That said, a microwave can’t create a crunchy, crispy potato, nor have it turn brown due. Both of these processes require temperatures above the boiling point of water. As a matter of fact, to turn a potato crispy you’ll need to evaporate significant amounts of water from the outside of a potato. The microwave is simply too humid and not hot enough, to do so. It’s why your potatoes will turn out cooked through perfectly, they won’t be brown, nor have a super crispy skin.
Though makes it easier to crisp it up later
Even though a microwave itself can’t create a crunchy potato, it can help you make a crunchy potato fast in a next step. This is because a potato pre-cooked in a microwave is relatively dry. You can cook potatoes in a microwave without adding any additional water. Just place them in the microwave and get going. This has a great advantage: potatoes don’t turn moister than they were to start with. If anything, they’ll dry out slightly. So compared to a potato pre-cooked in boiling water, or even steamed, it’s a lot drier. Compared to one cooked in the oven, it has a similar dryness, however, you got there a lot quicker.
Drying out the potato has a lot of advantages. During frying, you spend a lot of energy evaporating moisture. The moisture needs to be evaporated to get a crispy outside. If your potato starts with less water, you need to evaporate less. As such, it takes significantly less time to start crisping up and turning brown.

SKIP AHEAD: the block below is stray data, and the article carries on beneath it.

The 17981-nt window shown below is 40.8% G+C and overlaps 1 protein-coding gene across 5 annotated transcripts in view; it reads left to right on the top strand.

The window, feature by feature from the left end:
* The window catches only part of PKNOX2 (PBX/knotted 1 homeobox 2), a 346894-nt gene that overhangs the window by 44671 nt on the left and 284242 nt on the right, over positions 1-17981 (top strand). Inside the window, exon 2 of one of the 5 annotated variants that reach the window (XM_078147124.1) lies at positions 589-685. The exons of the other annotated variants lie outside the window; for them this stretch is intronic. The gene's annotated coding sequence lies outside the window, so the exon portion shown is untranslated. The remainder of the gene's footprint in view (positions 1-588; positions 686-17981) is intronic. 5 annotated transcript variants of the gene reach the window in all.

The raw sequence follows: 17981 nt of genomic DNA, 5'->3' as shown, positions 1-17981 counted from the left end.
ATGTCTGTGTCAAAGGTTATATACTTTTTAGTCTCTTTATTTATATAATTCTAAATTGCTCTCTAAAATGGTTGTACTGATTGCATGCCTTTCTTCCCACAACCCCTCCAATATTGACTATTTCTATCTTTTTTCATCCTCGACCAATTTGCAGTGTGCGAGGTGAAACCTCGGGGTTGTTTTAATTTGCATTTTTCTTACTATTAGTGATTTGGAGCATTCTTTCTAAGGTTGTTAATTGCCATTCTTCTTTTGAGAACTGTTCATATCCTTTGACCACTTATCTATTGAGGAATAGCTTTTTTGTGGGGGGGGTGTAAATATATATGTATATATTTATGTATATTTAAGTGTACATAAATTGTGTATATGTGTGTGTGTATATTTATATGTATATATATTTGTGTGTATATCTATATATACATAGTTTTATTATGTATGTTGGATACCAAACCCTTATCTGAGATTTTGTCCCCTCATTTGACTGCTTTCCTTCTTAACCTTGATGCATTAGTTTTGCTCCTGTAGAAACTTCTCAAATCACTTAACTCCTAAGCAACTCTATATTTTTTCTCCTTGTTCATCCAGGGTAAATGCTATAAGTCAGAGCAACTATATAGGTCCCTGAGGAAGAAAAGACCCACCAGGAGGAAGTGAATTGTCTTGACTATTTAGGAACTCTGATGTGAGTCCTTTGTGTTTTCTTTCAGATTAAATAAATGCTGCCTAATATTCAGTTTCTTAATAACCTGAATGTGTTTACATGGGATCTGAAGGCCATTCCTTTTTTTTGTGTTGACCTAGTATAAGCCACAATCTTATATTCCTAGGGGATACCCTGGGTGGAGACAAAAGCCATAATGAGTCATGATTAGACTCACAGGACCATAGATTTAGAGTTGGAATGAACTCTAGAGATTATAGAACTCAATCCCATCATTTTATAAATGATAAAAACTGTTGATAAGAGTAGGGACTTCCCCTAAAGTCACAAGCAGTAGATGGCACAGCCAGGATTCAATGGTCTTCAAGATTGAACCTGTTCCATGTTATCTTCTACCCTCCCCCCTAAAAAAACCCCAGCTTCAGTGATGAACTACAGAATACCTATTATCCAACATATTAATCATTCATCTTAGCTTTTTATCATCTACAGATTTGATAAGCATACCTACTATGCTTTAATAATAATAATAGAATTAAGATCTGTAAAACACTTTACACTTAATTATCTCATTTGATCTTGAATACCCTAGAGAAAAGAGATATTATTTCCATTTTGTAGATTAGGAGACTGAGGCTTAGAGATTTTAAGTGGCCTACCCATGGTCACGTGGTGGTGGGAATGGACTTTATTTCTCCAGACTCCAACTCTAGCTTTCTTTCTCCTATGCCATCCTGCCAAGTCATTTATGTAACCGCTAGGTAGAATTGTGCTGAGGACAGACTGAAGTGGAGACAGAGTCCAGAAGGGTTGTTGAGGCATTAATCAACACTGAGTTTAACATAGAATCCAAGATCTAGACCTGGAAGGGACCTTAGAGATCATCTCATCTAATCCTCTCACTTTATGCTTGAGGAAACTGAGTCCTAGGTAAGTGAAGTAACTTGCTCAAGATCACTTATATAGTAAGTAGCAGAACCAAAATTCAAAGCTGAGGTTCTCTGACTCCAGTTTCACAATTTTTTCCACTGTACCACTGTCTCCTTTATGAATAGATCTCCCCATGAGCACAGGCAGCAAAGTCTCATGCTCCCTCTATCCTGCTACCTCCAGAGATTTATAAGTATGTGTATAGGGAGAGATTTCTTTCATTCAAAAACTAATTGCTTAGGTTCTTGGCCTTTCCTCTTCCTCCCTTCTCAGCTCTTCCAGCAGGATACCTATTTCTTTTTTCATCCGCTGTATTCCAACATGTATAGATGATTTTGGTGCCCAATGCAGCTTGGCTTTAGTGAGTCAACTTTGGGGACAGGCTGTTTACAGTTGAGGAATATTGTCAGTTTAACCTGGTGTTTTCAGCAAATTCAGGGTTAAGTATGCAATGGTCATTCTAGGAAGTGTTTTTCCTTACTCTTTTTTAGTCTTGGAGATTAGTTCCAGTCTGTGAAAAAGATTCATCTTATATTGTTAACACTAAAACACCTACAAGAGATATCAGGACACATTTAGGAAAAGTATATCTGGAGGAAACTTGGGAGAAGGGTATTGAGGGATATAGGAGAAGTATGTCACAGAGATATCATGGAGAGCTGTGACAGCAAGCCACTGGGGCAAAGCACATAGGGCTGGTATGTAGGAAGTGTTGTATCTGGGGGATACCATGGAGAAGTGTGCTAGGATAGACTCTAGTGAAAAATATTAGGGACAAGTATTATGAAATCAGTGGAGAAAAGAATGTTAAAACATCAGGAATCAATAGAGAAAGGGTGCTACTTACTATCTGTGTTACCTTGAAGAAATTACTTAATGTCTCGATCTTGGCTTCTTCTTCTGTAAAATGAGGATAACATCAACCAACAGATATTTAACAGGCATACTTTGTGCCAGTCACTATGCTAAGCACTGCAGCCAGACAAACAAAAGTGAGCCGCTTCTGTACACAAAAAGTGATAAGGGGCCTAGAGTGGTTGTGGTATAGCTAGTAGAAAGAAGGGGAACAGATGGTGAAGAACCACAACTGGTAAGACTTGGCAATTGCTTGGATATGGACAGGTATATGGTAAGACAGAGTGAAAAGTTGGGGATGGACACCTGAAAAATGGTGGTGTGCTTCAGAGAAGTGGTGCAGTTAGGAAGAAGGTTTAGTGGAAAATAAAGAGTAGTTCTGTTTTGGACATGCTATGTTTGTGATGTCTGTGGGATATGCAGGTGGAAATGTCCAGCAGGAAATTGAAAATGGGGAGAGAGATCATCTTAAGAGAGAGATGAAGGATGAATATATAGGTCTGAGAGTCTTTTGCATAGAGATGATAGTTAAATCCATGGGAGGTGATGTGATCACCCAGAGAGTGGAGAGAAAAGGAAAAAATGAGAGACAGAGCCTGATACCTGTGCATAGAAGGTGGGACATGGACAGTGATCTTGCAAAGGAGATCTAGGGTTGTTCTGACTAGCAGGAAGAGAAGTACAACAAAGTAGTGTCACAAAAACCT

How to microwave potatoes
Microwaving potatoes is simple and doesn’t depend much on the type of potato you’re using:
- wash them;
- poke them – this helps steam escape through the skin and prevents little explosions of starch in your microwave;
- microwave them at max. wattage (eg. 900W).
If you feel comfortable trying it out, that’s all you need to know. But if you want some more guidance, or need some help troubleshooting, here’s a few things to watch out for.
Turn your potatoes to prevent hot spots
To ensure even cooking, make sure to turn your potatoes over about midway during cooking. Generally speaking, the bottom of your potato cooks faster than the top. This is because microwaves aren’t always great at evenly heating up food. Some parts of the food may be very hot, whereas others are still cool. This is because of how the waves travel through the food. They can strengthen but also weaken one another, causing these temperature differences. Microwaves with a rotating platter tend to have less of an issue with this problem, but if yours doesn’t have one of those, definitely make sure to move your potatoes around.
Bigger potatoes take longer
Size matters. Bigger potatoes do take longer to cook than small ones. That said, the difference isn’t as big as it is when cooking them in boiling water. If sizes don’t differ that much, you can easily cook them all together. Potatoes don’t easily overcook in the microwave, so some variation isn’t an issue. If you have some very small and some very large potatoes, it’s best to take the small ones out once they’re cooked and leave the large ones in to cook a little longer. As a starting point use the cooking times mentioned below:
- Small potatoes (2-5 cm / 1-2 inches) tend to take anywhere from 3-6 minutes to cook
- Medium-sized potatoes (5-8 cm / 2-3 inches) tend to take 5-8 minutes to cook
- Large potatoes will take >8 minutes to cook
More potatoes take longer to cook